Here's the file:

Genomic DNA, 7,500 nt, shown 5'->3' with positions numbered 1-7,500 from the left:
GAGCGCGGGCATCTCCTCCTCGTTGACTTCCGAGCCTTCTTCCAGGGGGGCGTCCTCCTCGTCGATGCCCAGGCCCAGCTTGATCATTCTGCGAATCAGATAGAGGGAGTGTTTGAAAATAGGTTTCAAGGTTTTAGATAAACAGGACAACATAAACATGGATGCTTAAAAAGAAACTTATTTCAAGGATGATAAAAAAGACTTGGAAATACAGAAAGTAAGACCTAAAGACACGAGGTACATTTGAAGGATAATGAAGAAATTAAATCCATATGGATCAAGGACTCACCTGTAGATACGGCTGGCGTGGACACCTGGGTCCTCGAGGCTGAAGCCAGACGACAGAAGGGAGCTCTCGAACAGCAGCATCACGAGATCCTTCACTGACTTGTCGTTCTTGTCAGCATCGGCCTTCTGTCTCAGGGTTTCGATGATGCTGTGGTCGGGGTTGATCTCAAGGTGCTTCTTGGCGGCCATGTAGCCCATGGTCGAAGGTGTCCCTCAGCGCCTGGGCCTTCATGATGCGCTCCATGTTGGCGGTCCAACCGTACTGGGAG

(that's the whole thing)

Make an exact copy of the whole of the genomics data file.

Genomic DNA, 7,500 nt, shown 5'->3' with positions numbered 1-7,500 from the left:
GAGCGCGGGCATCTCCTCCTCGTTGACTTCCGAGCCTTCTTCCAGGGGGGCGTCCTCCTCGTCGATGCCCAGGCCCAGCTTGATCATTCTGCGAATCAGATAGAGGGAGTGTTTGAAAATAGGTTTCAAGGTTTTAGATAAACAGGACAACATAAACATGGATGCTTAAAAAGAAACTTATTTCAAGGATGATAAAAAAGACTTGGAAATACAGAAAGTAAGACCTAAAGACACGAGGTACATTTGAAGGATAATGAAGAAATTAAATCCATATGGATCAAGGACTCACCTGTAGATACGGCTGGCGTGGACACCTGGGTCCTCGAGGCTGAAGCCAGACGACAGAAGGGAGCTCTCGAACAGCAGCATCACGAGATCCTTCACTGACTTGTCGTTCTTGTCAGCATCGGCCTTCTGTCTCAGGGTTTCGATGATGCTGTGGTCGGGGTTGATCTCAAGGTGCTTCTTGGCGGCCATGTAGCCCATGGTCGAAGGTGTCCCTCAGCGCCTGGGCCTTCATGATGCGCTCCATGTTGGCGGTCCAACCGTACTGGGAG